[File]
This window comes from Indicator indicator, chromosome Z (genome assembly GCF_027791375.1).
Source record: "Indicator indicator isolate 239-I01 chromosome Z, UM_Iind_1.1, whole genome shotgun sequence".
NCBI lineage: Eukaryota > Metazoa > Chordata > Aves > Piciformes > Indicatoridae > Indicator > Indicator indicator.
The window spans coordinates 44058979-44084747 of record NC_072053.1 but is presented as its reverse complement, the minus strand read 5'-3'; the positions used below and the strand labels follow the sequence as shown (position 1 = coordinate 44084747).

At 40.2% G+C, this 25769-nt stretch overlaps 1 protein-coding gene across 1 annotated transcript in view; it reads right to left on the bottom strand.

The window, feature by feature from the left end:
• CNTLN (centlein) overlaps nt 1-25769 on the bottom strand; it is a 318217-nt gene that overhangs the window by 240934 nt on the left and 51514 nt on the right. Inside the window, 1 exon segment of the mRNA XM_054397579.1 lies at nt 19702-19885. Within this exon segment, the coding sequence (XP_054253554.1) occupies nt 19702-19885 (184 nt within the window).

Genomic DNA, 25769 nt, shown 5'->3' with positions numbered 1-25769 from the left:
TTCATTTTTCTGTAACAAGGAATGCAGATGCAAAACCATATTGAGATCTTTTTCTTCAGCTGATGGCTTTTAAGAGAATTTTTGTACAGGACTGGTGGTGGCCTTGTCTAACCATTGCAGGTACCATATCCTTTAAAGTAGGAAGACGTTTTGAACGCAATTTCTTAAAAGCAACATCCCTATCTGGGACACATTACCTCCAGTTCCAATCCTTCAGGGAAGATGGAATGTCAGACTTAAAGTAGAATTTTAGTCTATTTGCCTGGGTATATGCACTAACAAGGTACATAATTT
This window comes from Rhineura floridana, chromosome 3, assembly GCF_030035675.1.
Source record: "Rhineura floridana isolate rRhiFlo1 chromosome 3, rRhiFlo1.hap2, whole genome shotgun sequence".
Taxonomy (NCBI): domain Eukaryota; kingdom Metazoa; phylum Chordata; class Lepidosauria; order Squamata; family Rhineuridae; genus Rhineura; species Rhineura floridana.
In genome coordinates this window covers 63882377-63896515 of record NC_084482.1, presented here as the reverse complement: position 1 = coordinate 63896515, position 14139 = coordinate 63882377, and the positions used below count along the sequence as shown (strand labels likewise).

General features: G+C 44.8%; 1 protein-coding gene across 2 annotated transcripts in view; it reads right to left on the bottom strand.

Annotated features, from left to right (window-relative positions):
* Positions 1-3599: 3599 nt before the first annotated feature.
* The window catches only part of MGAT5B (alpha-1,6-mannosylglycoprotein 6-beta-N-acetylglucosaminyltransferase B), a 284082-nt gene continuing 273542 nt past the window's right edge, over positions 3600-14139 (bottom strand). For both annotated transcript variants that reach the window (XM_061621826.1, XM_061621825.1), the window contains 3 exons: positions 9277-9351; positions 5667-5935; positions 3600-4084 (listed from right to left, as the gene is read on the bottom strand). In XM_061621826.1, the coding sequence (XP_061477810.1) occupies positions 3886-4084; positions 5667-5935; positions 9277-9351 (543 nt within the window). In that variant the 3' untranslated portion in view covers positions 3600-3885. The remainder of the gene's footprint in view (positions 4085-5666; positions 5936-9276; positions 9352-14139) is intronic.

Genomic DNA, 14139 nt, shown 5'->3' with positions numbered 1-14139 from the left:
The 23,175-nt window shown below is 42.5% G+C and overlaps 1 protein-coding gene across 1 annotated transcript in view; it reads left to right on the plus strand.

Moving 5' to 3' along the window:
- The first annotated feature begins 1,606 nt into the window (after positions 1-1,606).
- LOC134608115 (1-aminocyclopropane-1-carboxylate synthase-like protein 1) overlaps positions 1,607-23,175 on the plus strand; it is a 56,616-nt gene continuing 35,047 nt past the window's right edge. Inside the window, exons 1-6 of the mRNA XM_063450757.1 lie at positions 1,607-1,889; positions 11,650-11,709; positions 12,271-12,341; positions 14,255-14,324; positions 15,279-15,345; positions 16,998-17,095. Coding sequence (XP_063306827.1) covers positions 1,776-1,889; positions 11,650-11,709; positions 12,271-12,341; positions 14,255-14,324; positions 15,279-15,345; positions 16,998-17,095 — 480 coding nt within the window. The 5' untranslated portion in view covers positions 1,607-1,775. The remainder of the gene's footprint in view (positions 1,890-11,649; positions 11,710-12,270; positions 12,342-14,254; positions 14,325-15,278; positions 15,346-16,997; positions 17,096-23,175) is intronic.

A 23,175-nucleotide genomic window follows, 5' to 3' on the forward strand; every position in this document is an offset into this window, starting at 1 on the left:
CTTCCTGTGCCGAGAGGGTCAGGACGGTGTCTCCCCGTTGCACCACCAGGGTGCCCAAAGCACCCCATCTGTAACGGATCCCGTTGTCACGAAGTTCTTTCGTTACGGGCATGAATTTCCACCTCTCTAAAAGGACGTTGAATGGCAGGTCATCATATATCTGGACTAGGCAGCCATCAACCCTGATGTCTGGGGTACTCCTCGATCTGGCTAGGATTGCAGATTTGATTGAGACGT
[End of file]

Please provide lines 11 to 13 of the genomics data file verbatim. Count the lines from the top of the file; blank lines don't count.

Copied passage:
Source record: "Rhineura floridana isolate rRhiFlo1 chromosome 3, rRhiFlo1.hap2, whole genome shotgun sequence".
Taxonomy (NCBI): domain Eukaryota; kingdom Metazoa; phylum Chordata; class Lepidosauria; order Squamata; family Rhineuridae; genus Rhineura; species Rhineura floridana.
In genome coordinates this window covers 63882377-63896515 of record NC_084482.1, presented here as the reverse complement: position 1 = coordinate 63896515, position 14139 = coordinate 63882377, and the positions used below count along the sequence as shown (strand labels likewise).